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Really basic question here since I'm a beginner.

Obviously the Lebesgue measure on $\mathbb{R}^n$ isn't a probability measure (since $\mu(\mathbb{R}^n) \neq 1$), but what if we have the Lebesgue measure restricted to a set of measure 1 in $\mathbb{R}^n$? That is, say we have the box $B = [0,1]^n$. Then is the Lebesgue measure restricted to subsets of $B$ a probability measure, or is there something else I'm missing? If so, would it be considered the "canonical" probability measure here?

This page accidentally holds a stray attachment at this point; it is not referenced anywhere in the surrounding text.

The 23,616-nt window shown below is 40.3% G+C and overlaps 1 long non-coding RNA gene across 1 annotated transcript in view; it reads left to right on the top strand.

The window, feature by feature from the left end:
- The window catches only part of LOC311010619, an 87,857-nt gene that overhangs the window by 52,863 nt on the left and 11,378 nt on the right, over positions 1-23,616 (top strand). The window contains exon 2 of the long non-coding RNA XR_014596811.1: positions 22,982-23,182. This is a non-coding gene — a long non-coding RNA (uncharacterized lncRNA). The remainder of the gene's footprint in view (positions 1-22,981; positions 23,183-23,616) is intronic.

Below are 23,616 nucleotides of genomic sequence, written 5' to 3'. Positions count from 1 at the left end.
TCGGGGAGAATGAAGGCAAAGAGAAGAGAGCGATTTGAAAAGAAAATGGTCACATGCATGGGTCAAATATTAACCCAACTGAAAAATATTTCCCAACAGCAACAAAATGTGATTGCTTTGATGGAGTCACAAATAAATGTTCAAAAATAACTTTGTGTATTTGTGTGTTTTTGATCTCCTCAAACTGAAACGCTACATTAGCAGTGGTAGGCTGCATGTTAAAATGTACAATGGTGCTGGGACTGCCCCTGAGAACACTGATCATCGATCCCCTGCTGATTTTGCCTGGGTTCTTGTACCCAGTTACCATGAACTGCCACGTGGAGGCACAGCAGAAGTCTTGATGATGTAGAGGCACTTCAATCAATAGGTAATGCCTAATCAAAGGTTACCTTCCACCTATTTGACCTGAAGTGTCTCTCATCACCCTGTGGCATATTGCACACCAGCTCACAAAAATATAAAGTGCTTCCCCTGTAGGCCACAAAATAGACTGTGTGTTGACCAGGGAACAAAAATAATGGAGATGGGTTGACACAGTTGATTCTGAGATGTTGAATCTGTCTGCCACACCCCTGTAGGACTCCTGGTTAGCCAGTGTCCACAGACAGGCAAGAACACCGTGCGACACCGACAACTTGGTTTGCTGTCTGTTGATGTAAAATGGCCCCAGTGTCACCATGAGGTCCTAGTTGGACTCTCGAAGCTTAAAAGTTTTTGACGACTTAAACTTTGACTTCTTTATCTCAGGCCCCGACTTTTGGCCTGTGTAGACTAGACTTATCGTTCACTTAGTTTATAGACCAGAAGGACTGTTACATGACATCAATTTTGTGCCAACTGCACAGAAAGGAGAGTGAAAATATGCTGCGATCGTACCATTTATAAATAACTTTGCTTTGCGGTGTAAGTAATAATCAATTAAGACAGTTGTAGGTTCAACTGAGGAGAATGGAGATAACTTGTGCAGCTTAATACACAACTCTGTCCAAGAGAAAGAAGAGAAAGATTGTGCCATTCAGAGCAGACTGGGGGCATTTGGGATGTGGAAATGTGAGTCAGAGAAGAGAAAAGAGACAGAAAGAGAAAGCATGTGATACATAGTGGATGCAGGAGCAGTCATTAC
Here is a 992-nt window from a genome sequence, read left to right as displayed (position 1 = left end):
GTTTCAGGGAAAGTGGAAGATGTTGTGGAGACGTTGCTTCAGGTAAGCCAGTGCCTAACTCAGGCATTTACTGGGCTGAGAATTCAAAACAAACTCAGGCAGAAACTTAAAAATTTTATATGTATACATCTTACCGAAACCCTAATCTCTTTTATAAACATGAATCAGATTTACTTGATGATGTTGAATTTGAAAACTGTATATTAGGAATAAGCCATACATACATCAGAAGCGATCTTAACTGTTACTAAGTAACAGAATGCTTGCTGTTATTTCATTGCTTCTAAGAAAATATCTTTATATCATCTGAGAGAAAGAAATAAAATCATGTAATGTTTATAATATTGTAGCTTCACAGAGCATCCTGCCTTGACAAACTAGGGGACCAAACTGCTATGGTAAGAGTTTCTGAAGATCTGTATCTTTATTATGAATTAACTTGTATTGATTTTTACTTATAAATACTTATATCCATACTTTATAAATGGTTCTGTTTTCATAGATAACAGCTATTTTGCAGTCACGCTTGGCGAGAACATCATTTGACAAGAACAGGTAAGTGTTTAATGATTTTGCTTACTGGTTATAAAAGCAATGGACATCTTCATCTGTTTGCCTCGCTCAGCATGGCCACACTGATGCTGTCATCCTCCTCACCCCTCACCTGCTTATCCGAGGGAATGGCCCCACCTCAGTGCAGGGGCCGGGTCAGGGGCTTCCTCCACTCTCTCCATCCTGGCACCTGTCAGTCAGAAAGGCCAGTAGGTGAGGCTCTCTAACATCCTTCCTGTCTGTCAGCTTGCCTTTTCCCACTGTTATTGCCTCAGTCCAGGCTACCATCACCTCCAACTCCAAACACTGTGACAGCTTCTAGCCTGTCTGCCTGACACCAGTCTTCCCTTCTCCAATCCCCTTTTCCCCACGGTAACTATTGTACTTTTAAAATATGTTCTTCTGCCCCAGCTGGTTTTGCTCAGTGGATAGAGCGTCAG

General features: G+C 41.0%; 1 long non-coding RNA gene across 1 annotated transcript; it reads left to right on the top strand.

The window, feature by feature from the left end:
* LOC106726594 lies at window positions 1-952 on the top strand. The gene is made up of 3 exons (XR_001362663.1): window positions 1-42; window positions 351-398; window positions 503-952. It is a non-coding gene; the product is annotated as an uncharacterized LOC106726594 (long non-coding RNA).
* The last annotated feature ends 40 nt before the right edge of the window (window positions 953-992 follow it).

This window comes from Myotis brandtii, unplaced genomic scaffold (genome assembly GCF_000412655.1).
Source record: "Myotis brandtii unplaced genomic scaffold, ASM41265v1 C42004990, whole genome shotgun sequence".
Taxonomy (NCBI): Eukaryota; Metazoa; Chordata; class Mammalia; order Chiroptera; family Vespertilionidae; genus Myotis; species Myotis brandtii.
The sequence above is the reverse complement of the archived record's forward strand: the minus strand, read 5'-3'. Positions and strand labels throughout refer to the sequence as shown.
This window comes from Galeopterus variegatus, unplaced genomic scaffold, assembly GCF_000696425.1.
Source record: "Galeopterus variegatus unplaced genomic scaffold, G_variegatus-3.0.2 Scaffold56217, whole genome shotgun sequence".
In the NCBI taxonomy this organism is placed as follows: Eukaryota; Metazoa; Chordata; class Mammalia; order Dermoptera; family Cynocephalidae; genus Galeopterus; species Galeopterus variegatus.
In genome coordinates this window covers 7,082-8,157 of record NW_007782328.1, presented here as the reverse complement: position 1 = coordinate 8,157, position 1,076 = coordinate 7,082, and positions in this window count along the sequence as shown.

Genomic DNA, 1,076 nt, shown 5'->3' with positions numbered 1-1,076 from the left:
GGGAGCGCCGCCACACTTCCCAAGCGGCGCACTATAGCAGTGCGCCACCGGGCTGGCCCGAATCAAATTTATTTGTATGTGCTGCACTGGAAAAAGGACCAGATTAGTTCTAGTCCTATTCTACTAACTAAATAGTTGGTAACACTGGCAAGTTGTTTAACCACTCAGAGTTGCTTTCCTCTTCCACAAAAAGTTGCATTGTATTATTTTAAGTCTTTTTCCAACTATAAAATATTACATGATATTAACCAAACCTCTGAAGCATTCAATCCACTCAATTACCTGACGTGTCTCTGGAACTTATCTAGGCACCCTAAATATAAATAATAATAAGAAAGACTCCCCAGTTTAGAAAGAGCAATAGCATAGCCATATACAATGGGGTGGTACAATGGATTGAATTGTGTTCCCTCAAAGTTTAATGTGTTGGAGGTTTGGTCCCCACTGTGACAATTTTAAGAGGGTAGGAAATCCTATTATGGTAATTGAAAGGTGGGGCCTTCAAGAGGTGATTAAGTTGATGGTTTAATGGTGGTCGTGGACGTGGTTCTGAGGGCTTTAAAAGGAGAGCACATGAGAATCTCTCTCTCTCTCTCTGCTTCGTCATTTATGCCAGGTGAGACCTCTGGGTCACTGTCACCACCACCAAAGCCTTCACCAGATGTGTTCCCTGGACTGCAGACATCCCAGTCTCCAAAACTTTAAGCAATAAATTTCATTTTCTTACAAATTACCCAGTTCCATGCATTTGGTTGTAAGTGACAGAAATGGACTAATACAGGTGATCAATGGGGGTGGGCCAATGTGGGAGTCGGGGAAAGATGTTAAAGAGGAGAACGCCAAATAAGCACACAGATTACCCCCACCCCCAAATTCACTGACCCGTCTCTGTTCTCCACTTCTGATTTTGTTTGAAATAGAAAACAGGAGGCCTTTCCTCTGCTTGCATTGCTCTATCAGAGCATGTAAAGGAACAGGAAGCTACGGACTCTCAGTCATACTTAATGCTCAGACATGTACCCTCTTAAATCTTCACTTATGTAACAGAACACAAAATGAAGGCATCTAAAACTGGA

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    $\begingroup$ If $A$ has measure one, then $\mu B = m(B \cap A)$ is a probability measure on the real line. (This is true for any underlying measure, not just the Lebesgue measure). $\endgroup$ – copper.hat Feb 19 '18 at 21:54
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Yes it will be a probability measure. In fact it is the uniform measure on $B $ (uniform distribution: https://en.m.wikipedia.org/wiki/Uniform_distribution_(continuous))

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